After a short walk to a grass field, it was time to enter the one and only entrance, representing Christ as the only way back to the Father’s presence (see John 10:9). The inside scene’s rich symbolism stunned member and nonmember alike: A constantly burning menorah to represent the Light of the world, incense as prayer, shewbread as the emblems of the sacrament. The air was brisk from rain earlier, but it didn’t matter to the mass of devoted youth volunteers; the fervor in their testimonies carried on well after sunset.
Tabernacle of Moses life-size model experience
If you live in Utah, perhaps you’ve heard of it. The Tabernacle Experience is a life-sized model of the tabernacle of Moses from the book of Exodus. Volunteers guide participants through the ancient temple’s areas and explain the historical symbolism of objects from the laver of water to the altar of sacrifice to the veil before the Holy of Holies.
Manned by local Latter-day Saint volunteers, the exhibit travels across Utah to give each city a peek into biblical worship. If you missed its recent setup in Salt Lake City the past few weeks, the display can be found in the coming weeks in places like Holladay, Price and the Uintah Basin.
Every inch of this masterpiece — from the Ten Commandments in the ark of the covenant to the gems on the priestly clothing — amazes me. But I think I’m most struck by the fact that after its last day on a recent Sunday, the traveling tabernacle exhibit was packed up and taken away for use in another city. Let me explain.
Why the tabernacle of Moses traveled
You’ll recall the Israelites wandered in the desert for 40 years, so building a permanent temple in one location would’ve been a futile effort. The solution? The Lord commanded His people to build a tabernacle, a portable temple they could take with them wherever they went (see Exodus 25:8-9).
Although they didn’t have a permanent spot to worship the Lord until Solomon’s temple many years later, there’s something awe-inspiring about how the Israelites could take the house of the Lord with them through the harsh wilderness.
As a BYU–Idaho student, I had a friend who wouldn’t listen to any music in his car — except for Church music. Although possibly a strange practice, this simple act turned his car into what he called a “traveling tabernacle of sorts.”
The vehicle was a temple-like ambiance of peace and strength he could take with him wherever he drove. It didn’t matter if he just got off a stressful day at work, or if he failed an exam he had studied for all week, because stepping foot in his car to hear piano hymns or Primary songs could rejuvenate him with the love of God.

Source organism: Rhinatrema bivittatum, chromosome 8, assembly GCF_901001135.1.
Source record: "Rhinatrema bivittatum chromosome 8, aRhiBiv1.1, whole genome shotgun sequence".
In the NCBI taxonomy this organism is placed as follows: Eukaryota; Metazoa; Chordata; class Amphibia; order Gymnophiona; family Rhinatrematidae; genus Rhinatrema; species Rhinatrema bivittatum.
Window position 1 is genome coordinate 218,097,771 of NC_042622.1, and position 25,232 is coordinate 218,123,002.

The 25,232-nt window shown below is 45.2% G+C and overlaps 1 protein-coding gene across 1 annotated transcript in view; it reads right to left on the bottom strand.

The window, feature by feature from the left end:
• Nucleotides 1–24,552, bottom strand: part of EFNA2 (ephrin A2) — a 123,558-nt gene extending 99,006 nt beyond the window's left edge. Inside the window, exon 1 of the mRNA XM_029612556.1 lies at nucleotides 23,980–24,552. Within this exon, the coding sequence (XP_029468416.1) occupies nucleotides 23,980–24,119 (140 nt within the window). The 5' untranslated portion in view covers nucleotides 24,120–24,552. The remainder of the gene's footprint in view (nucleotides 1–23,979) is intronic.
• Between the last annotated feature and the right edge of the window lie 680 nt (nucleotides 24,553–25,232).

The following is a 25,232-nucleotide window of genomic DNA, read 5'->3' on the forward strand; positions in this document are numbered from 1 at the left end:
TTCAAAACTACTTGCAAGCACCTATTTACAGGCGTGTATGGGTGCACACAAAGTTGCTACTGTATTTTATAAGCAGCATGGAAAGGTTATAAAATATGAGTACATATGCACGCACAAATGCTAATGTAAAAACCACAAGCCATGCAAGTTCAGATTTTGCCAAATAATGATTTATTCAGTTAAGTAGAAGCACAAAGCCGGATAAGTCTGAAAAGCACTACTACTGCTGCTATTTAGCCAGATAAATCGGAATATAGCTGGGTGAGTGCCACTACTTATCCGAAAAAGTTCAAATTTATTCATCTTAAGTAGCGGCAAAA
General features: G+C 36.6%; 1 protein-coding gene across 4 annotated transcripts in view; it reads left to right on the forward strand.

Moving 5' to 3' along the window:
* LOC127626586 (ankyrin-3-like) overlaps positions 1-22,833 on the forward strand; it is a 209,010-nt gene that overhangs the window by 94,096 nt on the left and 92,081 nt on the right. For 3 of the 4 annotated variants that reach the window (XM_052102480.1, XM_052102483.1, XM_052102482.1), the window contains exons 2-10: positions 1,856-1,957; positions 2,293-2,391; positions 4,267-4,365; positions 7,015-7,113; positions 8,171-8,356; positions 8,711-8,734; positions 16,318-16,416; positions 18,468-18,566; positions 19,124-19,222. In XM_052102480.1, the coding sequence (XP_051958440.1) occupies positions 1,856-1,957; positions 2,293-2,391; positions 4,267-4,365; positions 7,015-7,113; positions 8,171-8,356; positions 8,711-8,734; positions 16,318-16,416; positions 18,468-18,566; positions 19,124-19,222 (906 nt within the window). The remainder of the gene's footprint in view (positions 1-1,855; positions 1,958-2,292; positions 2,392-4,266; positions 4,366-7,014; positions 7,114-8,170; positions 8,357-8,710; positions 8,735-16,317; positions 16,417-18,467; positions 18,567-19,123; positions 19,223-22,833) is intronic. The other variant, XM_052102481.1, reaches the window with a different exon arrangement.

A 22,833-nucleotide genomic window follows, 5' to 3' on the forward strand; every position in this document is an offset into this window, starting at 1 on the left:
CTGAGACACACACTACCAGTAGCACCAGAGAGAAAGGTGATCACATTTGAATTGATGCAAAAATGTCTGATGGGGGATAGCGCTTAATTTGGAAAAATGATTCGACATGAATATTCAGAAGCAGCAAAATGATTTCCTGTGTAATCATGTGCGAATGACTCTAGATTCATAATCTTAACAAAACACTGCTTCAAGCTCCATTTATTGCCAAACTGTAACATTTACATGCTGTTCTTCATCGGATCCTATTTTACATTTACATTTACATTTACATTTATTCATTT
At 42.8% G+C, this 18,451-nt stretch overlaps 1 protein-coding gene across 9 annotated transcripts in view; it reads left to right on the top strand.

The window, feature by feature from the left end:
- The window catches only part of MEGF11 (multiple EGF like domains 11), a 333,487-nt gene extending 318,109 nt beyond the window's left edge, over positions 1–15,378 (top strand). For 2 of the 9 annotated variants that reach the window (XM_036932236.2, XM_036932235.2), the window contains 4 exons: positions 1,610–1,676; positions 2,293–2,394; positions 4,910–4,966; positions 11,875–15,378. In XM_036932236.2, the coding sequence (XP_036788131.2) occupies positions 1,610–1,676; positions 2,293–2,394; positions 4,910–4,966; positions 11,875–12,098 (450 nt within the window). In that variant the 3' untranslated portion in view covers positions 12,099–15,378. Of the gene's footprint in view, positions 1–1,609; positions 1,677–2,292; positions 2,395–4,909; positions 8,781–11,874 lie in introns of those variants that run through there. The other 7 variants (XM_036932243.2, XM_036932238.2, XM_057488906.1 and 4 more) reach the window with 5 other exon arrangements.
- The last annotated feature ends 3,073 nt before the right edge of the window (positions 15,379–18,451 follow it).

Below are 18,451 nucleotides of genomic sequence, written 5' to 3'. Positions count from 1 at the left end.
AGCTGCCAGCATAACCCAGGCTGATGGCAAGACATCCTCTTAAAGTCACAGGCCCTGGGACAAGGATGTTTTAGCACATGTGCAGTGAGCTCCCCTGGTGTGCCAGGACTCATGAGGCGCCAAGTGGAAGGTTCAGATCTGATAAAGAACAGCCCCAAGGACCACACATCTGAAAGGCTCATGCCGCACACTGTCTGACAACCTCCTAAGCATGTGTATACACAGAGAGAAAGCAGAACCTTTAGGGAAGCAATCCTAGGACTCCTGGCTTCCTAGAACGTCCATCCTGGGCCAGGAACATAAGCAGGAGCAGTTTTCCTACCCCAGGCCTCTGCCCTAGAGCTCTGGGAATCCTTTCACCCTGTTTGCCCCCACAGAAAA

My friend’s choice of car music has always stuck with me. I often think of what my “traveling tabernacle” is. In other words, what can I do to have the Spirit with me wherever I go? I could put a painting of the Savior as my lock screen, or read the Book of Mormon during mealtimes, or offer a prayer of gratitude in my heart whenever I see a blessing.
Having a “traveling tabernacle” with us could mean analyzing what in our lives is keeping us from having the constant companionship of the Holy Ghost. It means rededicating ourselves to God through daily and sincere repentance. It means praying — as President Henry B. Eyring of the First Presidency has taught — with the sentiment of “I want only what You want. Just tell me what that is. I’ll do it.”
A trip to the temple is not an experience to be left behind once we leave its doors. The sacrament is not an event to be forgotten once the deacons return to their seats. Discipleship is a pendant we should carry with us wherever we go, never forgetting the One who never forgets us. After all, we’ve promised in our baptismal covenants that we will “always remember” our Redeemer — and more than a commandment, this charge is an honor.
The tribes of Israel built their tents around the ancient tabernacle, with the structure “in the midst of the camp” (Numbers 2:17). When the Salt Lake Temple was built in the late 1800s, it was also planned to be the geographic center of the Salt Lake Valley, hence why the numbering of the roads around it in each cardinal direction starts at Temple Square.
When we build our lives around the Lord’s teachings and put Him at the center, we show that we’re willing to receive His strength and embrace His miracles. As Church President Russell M. Nelson said last month in general conference, “Whatever questions or problems you have, the answer is always found in the life and teachings of Jesus Christ. ... Turn to Him. Follow Him.”
I’ve greatly enjoyed seeing a life-sized replica of the biblical tabernacle. But we don’t have to wait until the event comes to town to make biblical devotion to God a reality. With a firm trust in the Savior’s teachings and a faithful step forward, you can bring the Spirit of God “whithersoever thou goest” (Joshua 1:9), as your cloud by day and your pillar by night.